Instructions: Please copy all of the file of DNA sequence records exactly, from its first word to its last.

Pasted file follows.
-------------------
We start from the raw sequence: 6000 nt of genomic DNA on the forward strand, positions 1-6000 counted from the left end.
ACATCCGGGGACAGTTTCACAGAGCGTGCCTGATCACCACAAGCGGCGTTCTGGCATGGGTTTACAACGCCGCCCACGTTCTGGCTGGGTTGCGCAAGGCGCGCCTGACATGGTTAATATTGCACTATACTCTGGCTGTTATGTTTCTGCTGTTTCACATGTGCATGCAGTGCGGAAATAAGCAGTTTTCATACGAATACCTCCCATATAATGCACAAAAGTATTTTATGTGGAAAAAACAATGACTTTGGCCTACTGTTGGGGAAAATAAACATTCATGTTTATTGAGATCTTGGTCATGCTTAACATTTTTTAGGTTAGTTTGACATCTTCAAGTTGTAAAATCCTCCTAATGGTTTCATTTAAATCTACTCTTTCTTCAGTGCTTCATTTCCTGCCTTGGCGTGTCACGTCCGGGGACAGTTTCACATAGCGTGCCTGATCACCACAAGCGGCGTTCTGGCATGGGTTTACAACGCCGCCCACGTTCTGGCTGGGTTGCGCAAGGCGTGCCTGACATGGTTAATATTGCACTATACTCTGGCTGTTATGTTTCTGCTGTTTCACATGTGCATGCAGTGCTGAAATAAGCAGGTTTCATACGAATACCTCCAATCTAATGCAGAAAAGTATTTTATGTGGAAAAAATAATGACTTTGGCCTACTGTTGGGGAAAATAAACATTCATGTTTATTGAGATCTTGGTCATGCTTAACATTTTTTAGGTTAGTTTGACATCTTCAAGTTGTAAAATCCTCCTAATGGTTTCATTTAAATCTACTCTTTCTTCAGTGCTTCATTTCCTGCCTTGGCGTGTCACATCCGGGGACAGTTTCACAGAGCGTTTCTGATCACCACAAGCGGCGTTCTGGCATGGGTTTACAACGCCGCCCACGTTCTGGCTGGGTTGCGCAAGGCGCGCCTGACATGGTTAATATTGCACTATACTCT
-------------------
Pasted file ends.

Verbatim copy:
We start from the raw sequence: 6000 nt of genomic DNA on the forward strand, positions 1-6000 counted from the left end.
ACATCCGGGGACAGTTTCACAGAGCGTGCCTGATCACCACAAGCGGCGTTCTGGCATGGGTTTACAACGCCGCCCACGTTCTGGCTGGGTTGCGCAAGGCGCGCCTGACATGGTTAATATTGCACTATACTCTGGCTGTTATGTTTCTGCTGTTTCACATGTGCATGCAGTGCGGAAATAAGCAGTTTTCATACGAATACCTCCCATATAATGCACAAAAGTATTTTATGTGGAAAAAACAATGACTTTGGCCTACTGTTGGGGAAAATAAACATTCATGTTTATTGAGATCTTGGTCATGCTTAACATTTTTTAGGTTAGTTTGACATCTTCAAGTTGTAAAATCCTCCTAATGGTTTCATTTAAATCTACTCTTTCTTCAGTGCTTCATTTCCTGCCTTGGCGTGTCACGTCCGGGGACAGTTTCACATAGCGTGCCTGATCACCACAAGCGGCGTTCTGGCATGGGTTTACAACGCCGCCCACGTTCTGGCTGGGTTGCGCAAGGCGTGCCTGACATGGTTAATATTGCACTATACTCTGGCTGTTATGTTTCTGCTGTTTCACATGTGCATGCAGTGCTGAAATAAGCAGGTTTCATACGAATACCTCCAATCTAATGCAGAAAAGTATTTTATGTGGAAAAAATAATGACTTTGGCCTACTGTTGGGGAAAATAAACATTCATGTTTATTGAGATCTTGGTCATGCTTAACATTTTTTAGGTTAGTTTGACATCTTCAAGTTGTAAAATCCTCCTAATGGTTTCATTTAAATCTACTCTTTCTTCAGTGCTTCATTTCCTGCCTTGGCGTGTCACATCCGGGGACAGTTTCACAGAGCGTTTCTGATCACCACAAGCGGCGTTCTGGCATGGGTTTACAACGCCGCCCACGTTCTGGCTGGGTTGCGCAAGGCGCGCCTGACATGGTTAATATTGCACTATACTCT